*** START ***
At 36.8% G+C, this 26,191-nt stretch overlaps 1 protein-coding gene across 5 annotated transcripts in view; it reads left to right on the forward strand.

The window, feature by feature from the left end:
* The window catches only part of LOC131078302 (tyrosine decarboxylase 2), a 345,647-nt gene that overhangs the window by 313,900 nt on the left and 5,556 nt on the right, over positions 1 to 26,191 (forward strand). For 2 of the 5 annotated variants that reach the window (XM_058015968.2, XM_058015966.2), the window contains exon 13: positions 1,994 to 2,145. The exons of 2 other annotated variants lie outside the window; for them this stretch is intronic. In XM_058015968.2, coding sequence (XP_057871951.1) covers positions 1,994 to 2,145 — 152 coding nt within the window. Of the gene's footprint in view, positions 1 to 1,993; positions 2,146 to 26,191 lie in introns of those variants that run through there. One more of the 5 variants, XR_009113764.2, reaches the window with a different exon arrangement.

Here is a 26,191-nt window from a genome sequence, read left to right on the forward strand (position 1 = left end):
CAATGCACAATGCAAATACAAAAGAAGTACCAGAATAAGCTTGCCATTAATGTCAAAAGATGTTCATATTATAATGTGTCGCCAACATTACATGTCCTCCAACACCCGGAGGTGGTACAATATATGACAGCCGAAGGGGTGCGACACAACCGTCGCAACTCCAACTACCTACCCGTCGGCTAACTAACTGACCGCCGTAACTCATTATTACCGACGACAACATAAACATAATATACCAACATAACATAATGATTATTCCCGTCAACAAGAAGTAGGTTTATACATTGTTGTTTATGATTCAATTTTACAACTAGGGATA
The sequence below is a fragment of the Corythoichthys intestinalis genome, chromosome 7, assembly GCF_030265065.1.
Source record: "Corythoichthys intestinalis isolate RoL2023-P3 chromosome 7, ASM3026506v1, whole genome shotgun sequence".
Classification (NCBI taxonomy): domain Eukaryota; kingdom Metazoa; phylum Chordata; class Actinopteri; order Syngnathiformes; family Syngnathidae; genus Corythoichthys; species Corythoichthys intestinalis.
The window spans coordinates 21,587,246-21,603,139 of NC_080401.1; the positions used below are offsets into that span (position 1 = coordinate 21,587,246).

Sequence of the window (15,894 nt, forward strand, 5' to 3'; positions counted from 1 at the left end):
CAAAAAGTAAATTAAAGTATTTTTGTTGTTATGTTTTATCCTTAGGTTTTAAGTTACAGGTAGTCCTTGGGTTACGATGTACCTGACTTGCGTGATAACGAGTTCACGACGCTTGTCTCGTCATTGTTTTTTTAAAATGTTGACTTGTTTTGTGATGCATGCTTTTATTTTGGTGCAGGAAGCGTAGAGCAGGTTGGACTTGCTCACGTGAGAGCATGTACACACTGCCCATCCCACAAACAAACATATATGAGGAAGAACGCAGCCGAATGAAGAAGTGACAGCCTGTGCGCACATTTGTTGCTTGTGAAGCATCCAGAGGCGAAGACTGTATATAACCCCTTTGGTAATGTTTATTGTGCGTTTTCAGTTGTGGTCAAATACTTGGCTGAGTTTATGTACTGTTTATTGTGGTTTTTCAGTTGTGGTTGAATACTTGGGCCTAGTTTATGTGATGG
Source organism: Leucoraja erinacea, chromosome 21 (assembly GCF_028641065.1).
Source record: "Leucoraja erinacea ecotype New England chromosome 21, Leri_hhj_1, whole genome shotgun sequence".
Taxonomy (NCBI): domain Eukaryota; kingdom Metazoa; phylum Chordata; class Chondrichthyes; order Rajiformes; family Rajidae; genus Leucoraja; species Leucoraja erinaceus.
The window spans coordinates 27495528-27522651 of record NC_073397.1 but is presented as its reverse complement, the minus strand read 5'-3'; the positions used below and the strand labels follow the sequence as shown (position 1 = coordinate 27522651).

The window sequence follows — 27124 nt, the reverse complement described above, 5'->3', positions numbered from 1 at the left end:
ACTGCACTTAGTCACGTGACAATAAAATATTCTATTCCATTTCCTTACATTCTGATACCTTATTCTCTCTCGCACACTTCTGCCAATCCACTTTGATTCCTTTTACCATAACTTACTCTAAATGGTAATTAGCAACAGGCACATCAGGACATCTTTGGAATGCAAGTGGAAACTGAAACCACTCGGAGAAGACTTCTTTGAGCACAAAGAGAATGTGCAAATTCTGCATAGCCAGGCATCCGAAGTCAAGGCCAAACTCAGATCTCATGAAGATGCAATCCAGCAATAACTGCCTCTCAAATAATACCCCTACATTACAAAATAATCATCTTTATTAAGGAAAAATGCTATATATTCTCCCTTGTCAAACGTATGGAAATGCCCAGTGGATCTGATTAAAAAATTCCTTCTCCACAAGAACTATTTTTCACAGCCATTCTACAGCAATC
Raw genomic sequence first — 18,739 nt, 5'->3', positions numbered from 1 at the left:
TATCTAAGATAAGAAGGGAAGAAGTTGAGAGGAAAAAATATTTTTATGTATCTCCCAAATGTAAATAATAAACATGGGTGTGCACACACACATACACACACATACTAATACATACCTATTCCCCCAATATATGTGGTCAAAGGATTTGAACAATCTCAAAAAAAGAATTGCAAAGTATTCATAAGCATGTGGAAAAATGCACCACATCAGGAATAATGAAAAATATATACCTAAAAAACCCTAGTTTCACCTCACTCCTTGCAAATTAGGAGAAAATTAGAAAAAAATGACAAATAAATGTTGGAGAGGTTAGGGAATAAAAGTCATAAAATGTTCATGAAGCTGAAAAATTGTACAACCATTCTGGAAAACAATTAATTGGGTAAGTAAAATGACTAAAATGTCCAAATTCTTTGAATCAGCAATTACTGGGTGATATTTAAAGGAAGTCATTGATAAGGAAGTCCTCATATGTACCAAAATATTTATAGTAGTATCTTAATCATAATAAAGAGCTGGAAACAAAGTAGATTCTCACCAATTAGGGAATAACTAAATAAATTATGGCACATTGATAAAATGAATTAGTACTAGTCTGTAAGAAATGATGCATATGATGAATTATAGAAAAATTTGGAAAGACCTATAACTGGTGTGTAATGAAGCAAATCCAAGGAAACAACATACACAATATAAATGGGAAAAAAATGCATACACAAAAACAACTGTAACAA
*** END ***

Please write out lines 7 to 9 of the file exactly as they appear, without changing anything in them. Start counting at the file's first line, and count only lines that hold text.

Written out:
Source record: "Corythoichthys intestinalis isolate RoL2023-P3 chromosome 7, ASM3026506v1, whole genome shotgun sequence".
Classification (NCBI taxonomy): domain Eukaryota; kingdom Metazoa; phylum Chordata; class Actinopteri; order Syngnathiformes; family Syngnathidae; genus Corythoichthys; species Corythoichthys intestinalis.
The window spans coordinates 21,587,246-21,603,139 of NC_080401.1; the positions used below are offsets into that span (position 1 = coordinate 21,587,246).